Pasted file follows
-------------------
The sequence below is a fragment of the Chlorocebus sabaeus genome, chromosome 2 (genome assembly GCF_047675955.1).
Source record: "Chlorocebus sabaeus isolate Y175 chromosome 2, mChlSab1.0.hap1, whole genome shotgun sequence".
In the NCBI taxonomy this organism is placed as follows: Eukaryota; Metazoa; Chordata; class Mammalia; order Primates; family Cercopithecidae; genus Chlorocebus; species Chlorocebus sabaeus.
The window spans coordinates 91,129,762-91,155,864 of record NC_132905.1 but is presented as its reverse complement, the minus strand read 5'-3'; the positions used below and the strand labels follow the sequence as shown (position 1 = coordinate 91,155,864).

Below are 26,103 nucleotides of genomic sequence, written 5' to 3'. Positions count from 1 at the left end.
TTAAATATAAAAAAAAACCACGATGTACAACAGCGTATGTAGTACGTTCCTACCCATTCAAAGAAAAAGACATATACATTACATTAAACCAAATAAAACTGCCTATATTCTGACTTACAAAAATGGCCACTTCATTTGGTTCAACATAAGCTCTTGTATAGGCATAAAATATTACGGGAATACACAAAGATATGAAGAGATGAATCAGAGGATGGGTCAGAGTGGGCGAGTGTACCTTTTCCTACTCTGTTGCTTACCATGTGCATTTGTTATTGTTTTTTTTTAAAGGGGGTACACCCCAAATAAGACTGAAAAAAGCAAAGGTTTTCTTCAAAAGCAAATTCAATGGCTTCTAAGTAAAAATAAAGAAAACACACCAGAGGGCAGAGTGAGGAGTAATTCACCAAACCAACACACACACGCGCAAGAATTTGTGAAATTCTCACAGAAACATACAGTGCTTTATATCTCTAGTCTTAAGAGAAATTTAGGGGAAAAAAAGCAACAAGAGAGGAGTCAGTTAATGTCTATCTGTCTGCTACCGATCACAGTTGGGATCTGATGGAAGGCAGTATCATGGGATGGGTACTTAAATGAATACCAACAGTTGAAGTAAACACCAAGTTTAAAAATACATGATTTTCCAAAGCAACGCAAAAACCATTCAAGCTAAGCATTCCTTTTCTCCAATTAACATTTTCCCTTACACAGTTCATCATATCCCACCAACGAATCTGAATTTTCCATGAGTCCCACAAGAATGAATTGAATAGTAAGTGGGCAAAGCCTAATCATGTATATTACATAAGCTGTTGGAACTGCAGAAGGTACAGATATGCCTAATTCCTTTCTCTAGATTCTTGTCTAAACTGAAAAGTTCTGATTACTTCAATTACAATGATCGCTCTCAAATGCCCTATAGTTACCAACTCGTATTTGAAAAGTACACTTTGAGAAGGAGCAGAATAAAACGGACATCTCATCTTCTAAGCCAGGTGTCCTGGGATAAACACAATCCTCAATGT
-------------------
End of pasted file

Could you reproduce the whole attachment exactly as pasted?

The sequence below is a fragment of the Chlorocebus sabaeus genome, chromosome 2 (genome assembly GCF_047675955.1).
Source record: "Chlorocebus sabaeus isolate Y175 chromosome 2, mChlSab1.0.hap1, whole genome shotgun sequence".
In the NCBI taxonomy this organism is placed as follows: Eukaryota; Metazoa; Chordata; class Mammalia; order Primates; family Cercopithecidae; genus Chlorocebus; species Chlorocebus sabaeus.
The window spans coordinates 91,129,762-91,155,864 of record NC_132905.1 but is presented as its reverse complement, the minus strand read 5'-3'; the positions used below and the strand labels follow the sequence as shown (position 1 = coordinate 91,155,864).

Below are 26,103 nucleotides of genomic sequence, written 5' to 3'. Positions count from 1 at the left end.
TTAAATATAAAAAAAAACCACGATGTACAACAGCGTATGTAGTACGTTCCTACCCATTCAAAGAAAAAGACATATACATTACATTAAACCAAATAAAACTGCCTATATTCTGACTTACAAAAATGGCCACTTCATTTGGTTCAACATAAGCTCTTGTATAGGCATAAAATATTACGGGAATACACAAAGATATGAAGAGATGAATCAGAGGATGGGTCAGAGTGGGCGAGTGTACCTTTTCCTACTCTGTTGCTTACCATGTGCATTTGTTATTGTTTTTTTTTAAAGGGGGTACACCCCAAATAAGACTGAAAAAAGCAAAGGTTTTCTTCAAAAGCAAATTCAATGGCTTCTAAGTAAAAATAAAGAAAACACACCAGAGGGCAGAGTGAGGAGTAATTCACCAAACCAACACACACACGCGCAAGAATTTGTGAAATTCTCACAGAAACATACAGTGCTTTATATCTCTAGTCTTAAGAGAAATTTAGGGGAAAAAAAGCAACAAGAGAGGAGTCAGTTAATGTCTATCTGTCTGCTACCGATCACAGTTGGGATCTGATGGAAGGCAGTATCATGGGATGGGTACTTAAATGAATACCAACAGTTGAAGTAAACACCAAGTTTAAAAATACATGATTTTCCAAAGCAACGCAAAAACCATTCAAGCTAAGCATTCCTTTTCTCCAATTAACATTTTCCCTTACACAGTTCATCATATCCCACCAACGAATCTGAATTTTCCATGAGTCCCACAAGAATGAATTGAATAGTAAGTGGGCAAAGCCTAATCATGTATATTACATAAGCTGTTGGAACTGCAGAAGGTACAGATATGCCTAATTCCTTTCTCTAGATTCTTGTCTAAACTGAAAAGTTCTGATTACTTCAATTACAATGATCGCTCTCAAATGCCCTATAGTTACCAACTCGTATTTGAAAAGTACACTTTGAGAAGGAGCAGAATAAAACGGACATCTCATCTTCTAAGCCAGGTGTCCTGGGATAAACACAATCCTCAATGT